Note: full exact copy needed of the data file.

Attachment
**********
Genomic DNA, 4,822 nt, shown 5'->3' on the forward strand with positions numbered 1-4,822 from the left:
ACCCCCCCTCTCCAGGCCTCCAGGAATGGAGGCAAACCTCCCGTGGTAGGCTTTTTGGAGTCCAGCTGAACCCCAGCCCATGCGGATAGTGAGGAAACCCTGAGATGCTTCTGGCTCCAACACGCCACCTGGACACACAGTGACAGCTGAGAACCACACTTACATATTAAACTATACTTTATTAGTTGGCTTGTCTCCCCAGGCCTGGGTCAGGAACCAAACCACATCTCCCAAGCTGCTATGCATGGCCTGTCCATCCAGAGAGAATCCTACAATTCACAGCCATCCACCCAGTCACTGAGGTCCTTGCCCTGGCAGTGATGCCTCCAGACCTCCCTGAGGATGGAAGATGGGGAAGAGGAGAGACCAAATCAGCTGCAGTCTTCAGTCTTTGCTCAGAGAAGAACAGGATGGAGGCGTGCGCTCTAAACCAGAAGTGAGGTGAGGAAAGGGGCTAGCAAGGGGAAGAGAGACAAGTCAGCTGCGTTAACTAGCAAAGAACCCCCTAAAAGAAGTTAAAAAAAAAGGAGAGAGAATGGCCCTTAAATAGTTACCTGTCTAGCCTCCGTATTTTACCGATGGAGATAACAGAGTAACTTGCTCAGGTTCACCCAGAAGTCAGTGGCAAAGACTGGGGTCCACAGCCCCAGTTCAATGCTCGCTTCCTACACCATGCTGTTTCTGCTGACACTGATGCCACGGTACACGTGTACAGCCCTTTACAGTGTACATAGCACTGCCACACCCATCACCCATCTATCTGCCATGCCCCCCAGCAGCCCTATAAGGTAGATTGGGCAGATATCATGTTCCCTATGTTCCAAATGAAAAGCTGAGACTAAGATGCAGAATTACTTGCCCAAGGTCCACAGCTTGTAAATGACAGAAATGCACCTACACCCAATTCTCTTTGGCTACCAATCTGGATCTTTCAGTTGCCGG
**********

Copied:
Genomic DNA, 4,822 nt, shown 5'->3' on the forward strand with positions numbered 1-4,822 from the left:
ACCCCCCCTCTCCAGGCCTCCAGGAATGGAGGCAAACCTCCCGTGGTAGGCTTTTTGGAGTCCAGCTGAACCCCAGCCCATGCGGATAGTGAGGAAACCCTGAGATGCTTCTGGCTCCAACACGCCACCTGGACACACAGTGACAGCTGAGAACCACACTTACATATTAAACTATACTTTATTAGTTGGCTTGTCTCCCCAGGCCTGGGTCAGGAACCAAACCACATCTCCCAAGCTGCTATGCATGGCCTGTCCATCCAGAGAGAATCCTACAATTCACAGCCATCCACCCAGTCACTGAGGTCCTTGCCCTGGCAGTGATGCCTCCAGACCTCCCTGAGGATGGAAGATGGGGAAGAGGAGAGACCAAATCAGCTGCAGTCTTCAGTCTTTGCTCAGAGAAGAACAGGATGGAGGCGTGCGCTCTAAACCAGAAGTGAGGTGAGGAAAGGGGCTAGCAAGGGGAAGAGAGACAAGTCAGCTGCGTTAACTAGCAAAGAACCCCCTAAAAGAAGTTAAAAAAAAAGGAGAGAGAATGGCCCTTAAATAGTTACCTGTCTAGCCTCCGTATTTTACCGATGGAGATAACAGAGTAACTTGCTCAGGTTCACCCAGAAGTCAGTGGCAAAGACTGGGGTCCACAGCCCCAGTTCAATGCTCGCTTCCTACACCATGCTGTTTCTGCTGACACTGATGCCACGGTACACGTGTACAGCCCTTTACAGTGTACATAGCACTGCCACACCCATCACCCATCTATCTGCCATGCCCCCCAGCAGCCCTATAAGGTAGATTGGGCAGATATCATGTTCCCTATGTTCCAAATGAAAAGCTGAGACTAAGATGCAGAATTACTTGCCCAAGGTCCACAGCTTGTAAATGACAGAAATGCACCTACACCCAATTCTCTTTGGCTACCAATCTGGATCTTTCAGTTGCCGG